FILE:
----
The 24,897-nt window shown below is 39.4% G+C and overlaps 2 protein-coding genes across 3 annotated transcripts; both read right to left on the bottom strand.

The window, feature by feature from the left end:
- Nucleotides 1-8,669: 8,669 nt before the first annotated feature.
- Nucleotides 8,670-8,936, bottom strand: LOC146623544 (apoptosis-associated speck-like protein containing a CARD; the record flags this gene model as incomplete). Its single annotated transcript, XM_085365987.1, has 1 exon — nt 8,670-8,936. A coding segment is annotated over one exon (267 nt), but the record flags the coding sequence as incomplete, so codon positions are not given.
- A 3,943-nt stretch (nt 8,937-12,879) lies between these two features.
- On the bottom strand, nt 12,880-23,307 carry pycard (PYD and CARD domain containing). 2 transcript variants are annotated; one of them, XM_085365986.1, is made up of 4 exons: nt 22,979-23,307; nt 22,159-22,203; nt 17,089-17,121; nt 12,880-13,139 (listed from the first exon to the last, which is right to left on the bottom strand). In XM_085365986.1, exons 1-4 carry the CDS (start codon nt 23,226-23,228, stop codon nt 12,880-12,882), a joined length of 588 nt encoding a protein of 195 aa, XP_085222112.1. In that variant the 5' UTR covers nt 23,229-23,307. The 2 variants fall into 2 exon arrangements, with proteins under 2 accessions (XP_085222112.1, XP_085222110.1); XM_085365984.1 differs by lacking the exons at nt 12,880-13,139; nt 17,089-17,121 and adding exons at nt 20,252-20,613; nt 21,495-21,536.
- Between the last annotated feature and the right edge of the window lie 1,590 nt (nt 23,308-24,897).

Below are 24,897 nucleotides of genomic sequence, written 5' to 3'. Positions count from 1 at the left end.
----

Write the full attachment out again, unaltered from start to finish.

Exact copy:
The 24,897-nt window shown below is 39.4% G+C and overlaps 2 protein-coding genes across 3 annotated transcripts; both read right to left on the bottom strand.

The window, feature by feature from the left end:
- Nucleotides 1-8,669: 8,669 nt before the first annotated feature.
- Nucleotides 8,670-8,936, bottom strand: LOC146623544 (apoptosis-associated speck-like protein containing a CARD; the record flags this gene model as incomplete). Its single annotated transcript, XM_085365987.1, has 1 exon — nt 8,670-8,936. A coding segment is annotated over one exon (267 nt), but the record flags the coding sequence as incomplete, so codon positions are not given.
- A 3,943-nt stretch (nt 8,937-12,879) lies between these two features.
- On the bottom strand, nt 12,880-23,307 carry pycard (PYD and CARD domain containing). 2 transcript variants are annotated; one of them, XM_085365986.1, is made up of 4 exons: nt 22,979-23,307; nt 22,159-22,203; nt 17,089-17,121; nt 12,880-13,139 (listed from the first exon to the last, which is right to left on the bottom strand). In XM_085365986.1, exons 1-4 carry the CDS (start codon nt 23,226-23,228, stop codon nt 12,880-12,882), a joined length of 588 nt encoding a protein of 195 aa, XP_085222112.1. In that variant the 5' UTR covers nt 23,229-23,307. The 2 variants fall into 2 exon arrangements, with proteins under 2 accessions (XP_085222112.1, XP_085222110.1); XM_085365984.1 differs by lacking the exons at nt 12,880-13,139; nt 17,089-17,121 and adding exons at nt 20,252-20,613; nt 21,495-21,536.
- Between the last annotated feature and the right edge of the window lie 1,590 nt (nt 23,308-24,897).

Below are 24,897 nucleotides of genomic sequence, written 5' to 3'. Positions count from 1 at the left end.